Artistic Tile recently hosted a Bring it To The Table (BiTTT) networking event, panel discussion and Q&A titled, “Getting Your Work Published & Getting Recognized in the Industry.” Panelists included our very own Daniel Haim and good friend and photographer Adrian Wilson. Editor Carolyn Sollis, interior designer Libby Langdon, and Interior Design editor Helene Oberman were also in attendance.
Adrian Wilson shares some of his observations from the night and includes tips for architects and interior designers on how to choose a photographer, avoid common pitfalls when dealing with magazines and deadlines, and how to collaborate and work best with other photographers, clients, architects and designers.
Clear everything with the client. They must be aware of what you will shoot, that the interior may be restyled, and that the images from the session may appear anywhere – potentially on video, too. Find out if they want to be anonymous or pose for portraits. If possible, get a property release which will prevent the home owner from rescinding their permission later.
The first goal is to know how the shots are to be used .“Everywhere” is not an answer because it shows you have no marketing plan. Show the photographer your folio or website so they can fit in with your current style and image dimensions. Work out if you want to enter competitions and what those submission guidelines are.
Do your research. Go to magazine stores, look at all of them, see who publishes them. Consider international press as second level marketing. EVERYONE wants to know what is happening in NY so there’s more of a chance of being published abroad than here. Consider syndication agency. There are lots of international buyers of NY real estate, so if they read about you in a Milan magazine, you are going to be on their shortlist.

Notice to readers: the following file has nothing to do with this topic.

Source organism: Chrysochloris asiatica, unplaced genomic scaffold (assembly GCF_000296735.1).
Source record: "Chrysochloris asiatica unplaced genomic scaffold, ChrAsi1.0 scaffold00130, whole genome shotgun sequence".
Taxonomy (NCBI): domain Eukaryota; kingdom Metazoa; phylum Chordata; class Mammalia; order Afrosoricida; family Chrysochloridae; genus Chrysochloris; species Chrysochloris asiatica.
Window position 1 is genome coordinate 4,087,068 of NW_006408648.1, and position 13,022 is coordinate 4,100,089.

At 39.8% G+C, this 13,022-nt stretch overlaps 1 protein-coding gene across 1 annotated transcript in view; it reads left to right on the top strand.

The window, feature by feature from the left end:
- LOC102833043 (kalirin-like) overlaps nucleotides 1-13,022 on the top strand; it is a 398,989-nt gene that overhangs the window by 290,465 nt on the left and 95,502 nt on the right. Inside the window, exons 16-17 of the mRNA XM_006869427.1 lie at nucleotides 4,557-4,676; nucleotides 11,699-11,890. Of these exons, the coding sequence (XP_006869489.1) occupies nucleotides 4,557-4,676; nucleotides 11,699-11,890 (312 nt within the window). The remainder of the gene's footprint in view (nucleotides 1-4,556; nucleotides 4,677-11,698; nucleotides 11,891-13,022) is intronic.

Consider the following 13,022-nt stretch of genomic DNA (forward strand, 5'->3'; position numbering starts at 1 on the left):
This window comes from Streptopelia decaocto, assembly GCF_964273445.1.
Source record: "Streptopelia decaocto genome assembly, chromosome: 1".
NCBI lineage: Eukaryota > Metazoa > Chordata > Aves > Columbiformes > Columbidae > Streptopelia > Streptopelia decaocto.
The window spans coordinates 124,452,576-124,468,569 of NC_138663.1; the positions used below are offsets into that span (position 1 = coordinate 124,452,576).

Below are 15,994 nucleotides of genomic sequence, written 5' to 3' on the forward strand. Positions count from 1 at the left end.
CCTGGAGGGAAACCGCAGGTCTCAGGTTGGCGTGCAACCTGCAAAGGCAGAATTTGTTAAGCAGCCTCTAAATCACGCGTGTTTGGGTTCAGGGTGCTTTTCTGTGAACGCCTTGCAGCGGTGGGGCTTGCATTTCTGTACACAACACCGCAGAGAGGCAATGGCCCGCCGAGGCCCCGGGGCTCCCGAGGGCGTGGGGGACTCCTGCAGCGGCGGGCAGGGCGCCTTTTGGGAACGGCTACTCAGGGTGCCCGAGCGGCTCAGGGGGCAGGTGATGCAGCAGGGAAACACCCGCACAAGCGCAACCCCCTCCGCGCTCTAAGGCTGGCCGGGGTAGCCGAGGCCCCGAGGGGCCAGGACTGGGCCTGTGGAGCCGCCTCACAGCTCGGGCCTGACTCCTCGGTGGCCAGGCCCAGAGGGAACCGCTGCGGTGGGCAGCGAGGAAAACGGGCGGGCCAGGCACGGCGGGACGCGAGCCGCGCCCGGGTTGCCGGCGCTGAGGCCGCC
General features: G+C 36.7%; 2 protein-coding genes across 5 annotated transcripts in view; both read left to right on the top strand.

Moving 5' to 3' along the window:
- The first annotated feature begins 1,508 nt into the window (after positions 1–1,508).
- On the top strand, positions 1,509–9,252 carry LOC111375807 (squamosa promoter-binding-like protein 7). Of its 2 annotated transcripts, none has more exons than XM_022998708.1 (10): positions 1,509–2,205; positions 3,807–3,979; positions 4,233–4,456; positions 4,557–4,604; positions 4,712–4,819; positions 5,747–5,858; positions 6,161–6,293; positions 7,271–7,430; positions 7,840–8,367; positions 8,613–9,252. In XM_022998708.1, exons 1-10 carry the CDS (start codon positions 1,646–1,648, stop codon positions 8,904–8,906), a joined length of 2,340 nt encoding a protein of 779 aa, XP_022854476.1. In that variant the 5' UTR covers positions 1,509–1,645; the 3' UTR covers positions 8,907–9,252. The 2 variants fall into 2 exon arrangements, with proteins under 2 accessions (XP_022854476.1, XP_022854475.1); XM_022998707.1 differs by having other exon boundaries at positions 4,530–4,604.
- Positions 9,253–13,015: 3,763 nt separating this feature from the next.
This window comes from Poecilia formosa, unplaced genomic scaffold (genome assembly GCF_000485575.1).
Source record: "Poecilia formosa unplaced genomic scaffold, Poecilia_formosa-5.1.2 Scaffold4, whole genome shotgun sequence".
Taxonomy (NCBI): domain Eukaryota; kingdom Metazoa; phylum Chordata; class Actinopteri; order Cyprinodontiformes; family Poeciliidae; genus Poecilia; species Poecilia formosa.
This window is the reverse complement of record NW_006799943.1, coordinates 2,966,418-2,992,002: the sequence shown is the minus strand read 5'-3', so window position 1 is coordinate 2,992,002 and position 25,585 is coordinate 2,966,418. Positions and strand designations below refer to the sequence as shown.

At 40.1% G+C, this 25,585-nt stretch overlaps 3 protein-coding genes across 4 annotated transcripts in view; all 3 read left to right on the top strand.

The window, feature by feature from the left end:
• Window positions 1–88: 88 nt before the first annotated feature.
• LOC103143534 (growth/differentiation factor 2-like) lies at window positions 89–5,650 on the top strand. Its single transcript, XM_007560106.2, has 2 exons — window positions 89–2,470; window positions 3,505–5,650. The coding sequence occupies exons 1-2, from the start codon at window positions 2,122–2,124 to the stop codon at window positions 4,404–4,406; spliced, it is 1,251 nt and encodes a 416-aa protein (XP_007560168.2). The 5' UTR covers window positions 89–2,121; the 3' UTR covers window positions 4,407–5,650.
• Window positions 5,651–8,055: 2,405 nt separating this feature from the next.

Look at target magazines and see what images they publish and who shoots for them. Observe what subjects (kitchen and bathroom, NY, holiday villas, etc.) appear in each magazine. I just shot a project which is exactly an in and out project that would have fit in the current Arch Digest so it is unlikely they will run it for at least another year.
Many magazines or their websites have schedules of what will appear and certainly have submission guidelines. Read them carefully. After submitting the project, prepare to WAIT. Arch Digest has had projects of mine for consideration for 3 months without decision. Some waits are longer than others, but do not harass the staff for a decision.
How to pick the right photographer
See who other people use or call at the magazine for a recommendation, but be aware that one photographer may be a favorite of one editor and so may be a deterrent for other magazines. Be aware that even if the images are fantastic, the interior may have to be reshot by the magazine and propped/shot the way they like it.
Trust them, get their rates and usage – you don’t want to deal with extra charges for publication. Make sure to sort out deals on resales. Also, watch out for magazines selling PDF’s, as that will mess up your shoot contributors and maybe upset clients who don’t want contractors to get hold of the images. Make sure the photographer will respect your marketing plan and your client, too. Don’t let a photographer bully you. Look at the ASMP (American Society of Media Photographers) website – there is a list of tips when commissioning an architectural photographer. Read it!